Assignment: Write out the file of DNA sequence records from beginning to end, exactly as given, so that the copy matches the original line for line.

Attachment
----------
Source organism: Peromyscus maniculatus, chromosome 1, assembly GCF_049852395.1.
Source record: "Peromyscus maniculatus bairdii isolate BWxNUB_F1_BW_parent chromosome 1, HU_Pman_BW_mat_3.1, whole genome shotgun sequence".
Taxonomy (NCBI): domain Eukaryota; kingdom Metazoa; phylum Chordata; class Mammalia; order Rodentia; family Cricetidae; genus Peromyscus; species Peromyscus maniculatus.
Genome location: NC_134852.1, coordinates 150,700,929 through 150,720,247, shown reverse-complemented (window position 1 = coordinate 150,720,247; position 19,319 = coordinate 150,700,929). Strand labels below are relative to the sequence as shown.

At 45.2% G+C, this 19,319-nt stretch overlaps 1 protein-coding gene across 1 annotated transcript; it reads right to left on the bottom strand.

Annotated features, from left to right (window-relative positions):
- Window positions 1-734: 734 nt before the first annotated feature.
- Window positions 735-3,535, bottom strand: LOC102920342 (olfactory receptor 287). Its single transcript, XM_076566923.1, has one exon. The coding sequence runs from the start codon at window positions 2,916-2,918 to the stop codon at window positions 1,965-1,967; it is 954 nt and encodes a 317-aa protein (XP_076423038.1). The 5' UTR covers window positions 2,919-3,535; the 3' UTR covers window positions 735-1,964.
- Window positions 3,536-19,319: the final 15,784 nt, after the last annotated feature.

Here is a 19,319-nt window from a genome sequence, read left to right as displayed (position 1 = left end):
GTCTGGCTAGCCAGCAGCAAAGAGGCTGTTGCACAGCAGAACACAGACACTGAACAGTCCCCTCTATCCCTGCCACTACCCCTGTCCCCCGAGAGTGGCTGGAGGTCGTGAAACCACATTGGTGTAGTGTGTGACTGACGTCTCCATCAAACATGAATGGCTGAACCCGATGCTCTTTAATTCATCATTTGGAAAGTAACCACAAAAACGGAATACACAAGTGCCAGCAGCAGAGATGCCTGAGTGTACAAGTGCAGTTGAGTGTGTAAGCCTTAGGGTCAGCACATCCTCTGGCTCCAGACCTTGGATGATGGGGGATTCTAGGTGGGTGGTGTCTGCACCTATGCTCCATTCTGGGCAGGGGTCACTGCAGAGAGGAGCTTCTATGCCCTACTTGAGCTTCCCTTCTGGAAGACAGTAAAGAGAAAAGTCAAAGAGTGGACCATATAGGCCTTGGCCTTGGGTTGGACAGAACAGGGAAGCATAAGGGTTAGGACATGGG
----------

Source organism: Peromyscus maniculatus, chromosome 1, assembly GCF_049852395.1.
Source record: "Peromyscus maniculatus bairdii isolate BWxNUB_F1_BW_parent chromosome 1, HU_Pman_BW_mat_3.1, whole genome shotgun sequence".
Taxonomy (NCBI): domain Eukaryota; kingdom Metazoa; phylum Chordata; class Mammalia; order Rodentia; family Cricetidae; genus Peromyscus; species Peromyscus maniculatus.
Genome location: NC_134852.1, coordinates 150,700,929 through 150,720,247, shown reverse-complemented (window position 1 = coordinate 150,720,247; position 19,319 = coordinate 150,700,929). Strand labels below are relative to the sequence as shown.

At 45.2% G+C, this 19,319-nt stretch overlaps 1 protein-coding gene across 1 annotated transcript; it reads right to left on the bottom strand.

Annotated features, from left to right (window-relative positions):
- Window positions 1-734: 734 nt before the first annotated feature.
- Window positions 735-3,535, bottom strand: LOC102920342 (olfactory receptor 287). Its single transcript, XM_076566923.1, has one exon. The coding sequence runs from the start codon at window positions 2,916-2,918 to the stop codon at window positions 1,965-1,967; it is 954 nt and encodes a 317-aa protein (XP_076423038.1). The 5' UTR covers window positions 2,919-3,535; the 3' UTR covers window positions 735-1,964.
- Window positions 3,536-19,319: the final 15,784 nt, after the last annotated feature.

Here is a 19,319-nt window from a genome sequence, read left to right as displayed (position 1 = left end):
GTCTGGCTAGCCAGCAGCAAAGAGGCTGTTGCACAGCAGAACACAGACACTGAACAGTCCCCTCTATCCCTGCCACTACCCCTGTCCCCCGAGAGTGGCTGGAGGTCGTGAAACCACATTGGTGTAGTGTGTGACTGACGTCTCCATCAAACATGAATGGCTGAACCCGATGCTCTTTAATTCATCATTTGGAAAGTAACCACAAAAACGGAATACACAAGTGCCAGCAGCAGAGATGCCTGAGTGTACAAGTGCAGTTGAGTGTGTAAGCCTTAGGGTCAGCACATCCTCTGGCTCCAGACCTTGGATGATGGGGGATTCTAGGTGGGTGGTGTCTGCACCTATGCTCCATTCTGGGCAGGGGTCACTGCAGAGAGGAGCTTCTATGCCCTACTTGAGCTTCCCTTCTGGAAGACAGTAAAGAGAAAAGTCAAAGAGTGGACCATATAGGCCTTGGCCTTGGGTTGGACAGAACAGGGAAGCATAAGGGTTAGGACATGGG